Reading grades aloud: Humiliating or not?
Regarding "Does reading grades aloud invade privacy?" (Nov. 27): Perhaps I can offer a solution: Gain a student's permission to have his or her grade read aloud.
For four years I taught junior high, and gave many tests. At the end of each marking period, I read each student's grades so he or she could compute an average, hoping to alleviate any distrust a student might have about the grades I maintained. Also correcting an occasional gradebook inaccuracy, this method worked wonderfully. My principal, the students, and their parents approved highly. I did allow students the option to see their grades privately to avoid embarrassment. Interestingly, it was not always the low-scoring students who opted out.
Dennis Bianco New York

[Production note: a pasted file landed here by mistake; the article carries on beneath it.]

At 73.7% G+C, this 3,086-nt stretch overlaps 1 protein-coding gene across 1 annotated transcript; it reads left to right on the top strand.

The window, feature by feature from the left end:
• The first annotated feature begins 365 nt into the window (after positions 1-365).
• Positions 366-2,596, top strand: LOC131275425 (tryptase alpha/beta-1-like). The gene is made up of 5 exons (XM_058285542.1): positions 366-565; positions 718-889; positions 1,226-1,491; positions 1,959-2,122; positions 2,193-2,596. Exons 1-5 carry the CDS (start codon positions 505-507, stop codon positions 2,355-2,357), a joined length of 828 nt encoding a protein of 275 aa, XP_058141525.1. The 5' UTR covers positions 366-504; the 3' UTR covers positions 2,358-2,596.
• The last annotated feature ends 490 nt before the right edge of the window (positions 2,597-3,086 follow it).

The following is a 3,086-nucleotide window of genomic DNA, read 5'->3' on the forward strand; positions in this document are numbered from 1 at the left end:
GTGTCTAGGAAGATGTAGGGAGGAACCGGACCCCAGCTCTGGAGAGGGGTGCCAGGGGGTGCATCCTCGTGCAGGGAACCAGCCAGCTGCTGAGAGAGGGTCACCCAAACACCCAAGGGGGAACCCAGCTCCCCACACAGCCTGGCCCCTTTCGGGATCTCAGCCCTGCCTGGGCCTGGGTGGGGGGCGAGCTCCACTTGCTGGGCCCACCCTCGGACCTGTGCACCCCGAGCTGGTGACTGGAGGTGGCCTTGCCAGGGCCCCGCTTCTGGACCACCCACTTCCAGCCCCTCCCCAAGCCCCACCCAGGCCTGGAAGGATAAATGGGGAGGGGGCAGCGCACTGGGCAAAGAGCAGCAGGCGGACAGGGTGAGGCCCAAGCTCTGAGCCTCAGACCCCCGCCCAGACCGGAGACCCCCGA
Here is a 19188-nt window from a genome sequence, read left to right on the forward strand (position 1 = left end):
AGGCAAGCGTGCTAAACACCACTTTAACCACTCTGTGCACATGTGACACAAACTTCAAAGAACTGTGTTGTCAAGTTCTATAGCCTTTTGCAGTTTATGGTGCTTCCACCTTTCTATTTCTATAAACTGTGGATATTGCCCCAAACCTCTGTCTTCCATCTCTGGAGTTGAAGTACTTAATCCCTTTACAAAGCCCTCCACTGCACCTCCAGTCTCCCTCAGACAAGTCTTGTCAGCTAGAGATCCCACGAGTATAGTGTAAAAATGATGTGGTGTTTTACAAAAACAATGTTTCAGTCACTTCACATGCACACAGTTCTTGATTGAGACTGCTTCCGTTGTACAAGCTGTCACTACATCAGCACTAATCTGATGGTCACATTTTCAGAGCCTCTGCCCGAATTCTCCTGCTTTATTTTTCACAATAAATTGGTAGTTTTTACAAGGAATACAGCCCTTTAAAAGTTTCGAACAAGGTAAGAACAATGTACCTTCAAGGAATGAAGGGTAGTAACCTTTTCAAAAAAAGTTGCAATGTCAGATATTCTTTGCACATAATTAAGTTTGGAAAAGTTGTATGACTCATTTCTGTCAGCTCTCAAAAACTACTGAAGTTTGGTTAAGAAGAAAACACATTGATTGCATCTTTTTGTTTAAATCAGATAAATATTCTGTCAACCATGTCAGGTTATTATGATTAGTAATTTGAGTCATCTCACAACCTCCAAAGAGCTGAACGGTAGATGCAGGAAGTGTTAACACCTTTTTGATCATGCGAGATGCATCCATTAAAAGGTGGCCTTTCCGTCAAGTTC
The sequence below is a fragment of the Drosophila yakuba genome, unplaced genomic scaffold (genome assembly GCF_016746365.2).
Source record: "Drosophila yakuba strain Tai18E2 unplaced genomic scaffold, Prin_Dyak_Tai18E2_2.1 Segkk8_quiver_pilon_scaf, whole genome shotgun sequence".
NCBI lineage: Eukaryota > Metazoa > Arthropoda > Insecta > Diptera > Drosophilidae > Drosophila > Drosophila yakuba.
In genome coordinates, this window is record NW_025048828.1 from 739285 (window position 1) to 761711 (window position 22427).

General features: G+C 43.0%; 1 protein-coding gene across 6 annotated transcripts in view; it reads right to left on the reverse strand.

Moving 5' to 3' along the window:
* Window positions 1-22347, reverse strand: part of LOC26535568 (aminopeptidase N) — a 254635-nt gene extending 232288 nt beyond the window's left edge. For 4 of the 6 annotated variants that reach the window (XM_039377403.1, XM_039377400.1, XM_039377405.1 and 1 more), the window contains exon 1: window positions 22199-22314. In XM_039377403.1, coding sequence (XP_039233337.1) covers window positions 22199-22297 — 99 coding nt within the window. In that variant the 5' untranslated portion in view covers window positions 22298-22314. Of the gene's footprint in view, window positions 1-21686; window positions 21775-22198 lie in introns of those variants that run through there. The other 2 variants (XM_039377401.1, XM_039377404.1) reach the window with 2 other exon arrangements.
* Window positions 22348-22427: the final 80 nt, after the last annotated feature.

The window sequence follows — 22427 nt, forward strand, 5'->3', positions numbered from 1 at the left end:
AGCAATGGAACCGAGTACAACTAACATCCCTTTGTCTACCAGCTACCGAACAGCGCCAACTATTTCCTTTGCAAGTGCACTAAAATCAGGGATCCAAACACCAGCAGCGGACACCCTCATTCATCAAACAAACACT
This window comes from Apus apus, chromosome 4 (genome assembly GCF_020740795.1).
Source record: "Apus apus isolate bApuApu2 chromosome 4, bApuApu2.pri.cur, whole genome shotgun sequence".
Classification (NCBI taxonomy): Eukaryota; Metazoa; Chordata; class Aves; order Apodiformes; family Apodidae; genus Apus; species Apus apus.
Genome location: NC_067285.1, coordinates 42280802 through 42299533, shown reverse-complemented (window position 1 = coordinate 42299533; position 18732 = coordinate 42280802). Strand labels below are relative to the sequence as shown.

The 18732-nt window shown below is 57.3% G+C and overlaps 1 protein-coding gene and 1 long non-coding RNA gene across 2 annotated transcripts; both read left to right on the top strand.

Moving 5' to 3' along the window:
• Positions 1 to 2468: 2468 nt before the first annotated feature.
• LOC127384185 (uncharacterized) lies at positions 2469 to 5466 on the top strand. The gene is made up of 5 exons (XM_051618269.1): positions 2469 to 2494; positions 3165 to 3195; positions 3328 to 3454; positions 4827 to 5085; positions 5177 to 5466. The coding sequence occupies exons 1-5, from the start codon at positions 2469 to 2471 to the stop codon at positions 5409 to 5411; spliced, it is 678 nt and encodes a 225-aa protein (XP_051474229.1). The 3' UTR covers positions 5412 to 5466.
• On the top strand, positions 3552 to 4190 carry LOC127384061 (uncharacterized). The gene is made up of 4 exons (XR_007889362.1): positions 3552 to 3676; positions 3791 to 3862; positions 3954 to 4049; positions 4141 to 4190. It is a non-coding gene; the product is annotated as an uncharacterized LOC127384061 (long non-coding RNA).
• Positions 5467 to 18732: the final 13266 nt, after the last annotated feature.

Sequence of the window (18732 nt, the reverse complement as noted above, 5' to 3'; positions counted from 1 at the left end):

While we need to be sensitive to the potential embarrassment in the reading of grades in class, I am apprehensive about more rules dictating a teacher's style. I am a soccer coach of kindergartners, and while we do not formally keep score, and, in fact, discourage a focus on it, you can be assured most kids on the field know the score anyway.
All we can do is manage that knowledge; teach them to respect the other team when they lose, and encourage them to be good sports. I think there is a happy medium here that is sensitive to the students' emotions, yet prepares them for the world.
John Killeen Weymouth, Mass.
I have no sympathy for the school in question. The practice of publicly announcing grades had the effect of humiliating a student with learning disabilities. Is this a legitimate goal of education? Obviously it is not. I cannot believe the arrogance of the school administration in refusing to accommodate a reasonable request from the parent of the student in this case. In effect, they stated, "We will continue to allow practices in our classes that have a detrimental effect on your child's ability to receive a quality education." What did they think the parent would do?
Garth Sullivan San …